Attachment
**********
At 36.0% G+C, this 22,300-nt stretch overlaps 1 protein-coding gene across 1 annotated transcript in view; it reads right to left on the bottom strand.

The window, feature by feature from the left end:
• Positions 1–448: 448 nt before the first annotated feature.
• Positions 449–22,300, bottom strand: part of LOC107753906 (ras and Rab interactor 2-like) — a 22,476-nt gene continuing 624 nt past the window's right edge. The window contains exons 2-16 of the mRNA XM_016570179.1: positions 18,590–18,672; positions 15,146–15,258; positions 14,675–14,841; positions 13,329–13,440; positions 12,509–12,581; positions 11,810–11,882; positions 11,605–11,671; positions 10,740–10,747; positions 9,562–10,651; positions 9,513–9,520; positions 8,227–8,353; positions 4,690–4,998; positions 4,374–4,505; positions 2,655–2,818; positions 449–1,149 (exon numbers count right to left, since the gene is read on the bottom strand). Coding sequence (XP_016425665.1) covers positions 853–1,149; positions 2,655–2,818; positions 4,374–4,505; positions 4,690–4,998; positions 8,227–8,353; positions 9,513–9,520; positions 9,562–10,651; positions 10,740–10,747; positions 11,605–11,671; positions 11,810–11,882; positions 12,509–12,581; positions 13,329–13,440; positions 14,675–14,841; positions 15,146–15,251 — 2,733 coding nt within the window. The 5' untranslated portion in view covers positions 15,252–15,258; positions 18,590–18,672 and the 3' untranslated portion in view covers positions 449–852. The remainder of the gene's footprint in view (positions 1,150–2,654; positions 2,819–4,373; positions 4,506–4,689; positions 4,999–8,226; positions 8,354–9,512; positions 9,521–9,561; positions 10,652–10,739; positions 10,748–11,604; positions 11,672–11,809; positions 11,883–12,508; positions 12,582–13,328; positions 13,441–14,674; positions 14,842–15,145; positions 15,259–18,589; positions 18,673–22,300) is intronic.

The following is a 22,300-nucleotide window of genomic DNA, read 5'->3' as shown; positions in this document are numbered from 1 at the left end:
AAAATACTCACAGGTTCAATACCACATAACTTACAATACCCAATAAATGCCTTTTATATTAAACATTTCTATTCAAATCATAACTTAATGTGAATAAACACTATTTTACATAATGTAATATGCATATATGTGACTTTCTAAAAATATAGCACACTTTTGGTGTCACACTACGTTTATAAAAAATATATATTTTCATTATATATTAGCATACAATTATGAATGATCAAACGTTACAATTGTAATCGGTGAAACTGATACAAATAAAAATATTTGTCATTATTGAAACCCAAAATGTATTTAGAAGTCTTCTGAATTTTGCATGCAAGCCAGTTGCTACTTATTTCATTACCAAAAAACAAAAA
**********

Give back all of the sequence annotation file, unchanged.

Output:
At 36.0% G+C, this 22,300-nt stretch overlaps 1 protein-coding gene across 1 annotated transcript in view; it reads right to left on the bottom strand.

The window, feature by feature from the left end:
• Positions 1–448: 448 nt before the first annotated feature.
• Positions 449–22,300, bottom strand: part of LOC107753906 (ras and Rab interactor 2-like) — a 22,476-nt gene continuing 624 nt past the window's right edge. The window contains exons 2-16 of the mRNA XM_016570179.1: positions 18,590–18,672; positions 15,146–15,258; positions 14,675–14,841; positions 13,329–13,440; positions 12,509–12,581; positions 11,810–11,882; positions 11,605–11,671; positions 10,740–10,747; positions 9,562–10,651; positions 9,513–9,520; positions 8,227–8,353; positions 4,690–4,998; positions 4,374–4,505; positions 2,655–2,818; positions 449–1,149 (exon numbers count right to left, since the gene is read on the bottom strand). Coding sequence (XP_016425665.1) covers positions 853–1,149; positions 2,655–2,818; positions 4,374–4,505; positions 4,690–4,998; positions 8,227–8,353; positions 9,513–9,520; positions 9,562–10,651; positions 10,740–10,747; positions 11,605–11,671; positions 11,810–11,882; positions 12,509–12,581; positions 13,329–13,440; positions 14,675–14,841; positions 15,146–15,251 — 2,733 coding nt within the window. The 5' untranslated portion in view covers positions 15,252–15,258; positions 18,590–18,672 and the 3' untranslated portion in view covers positions 449–852. The remainder of the gene's footprint in view (positions 1,150–2,654; positions 2,819–4,373; positions 4,506–4,689; positions 4,999–8,226; positions 8,354–9,512; positions 9,521–9,561; positions 10,652–10,739; positions 10,748–11,604; positions 11,672–11,809; positions 11,883–12,508; positions 12,582–13,328; positions 13,441–14,674; positions 14,842–15,145; positions 15,259–18,589; positions 18,673–22,300) is intronic.

The following is a 22,300-nucleotide window of genomic DNA, read 5'->3' as shown; positions in this document are numbered from 1 at the left end:
AAAATACTCACAGGTTCAATACCACATAACTTACAATACCCAATAAATGCCTTTTATATTAAACATTTCTATTCAAATCATAACTTAATGTGAATAAACACTATTTTACATAATGTAATATGCATATATGTGACTTTCTAAAAATATAGCACACTTTTGGTGTCACACTACGTTTATAAAAAATATATATTTTCATTATATATTAGCATACAATTATGAATGATCAAACGTTACAATTGTAATCGGTGAAACTGATACAAATAAAAATATTTGTCATTATTGAAACCCAAAATGTATTTAGAAGTCTTCTGAATTTTGCATGCAAGCCAGTTGCTACTTATTTCATTACCAAAAAACAAAAA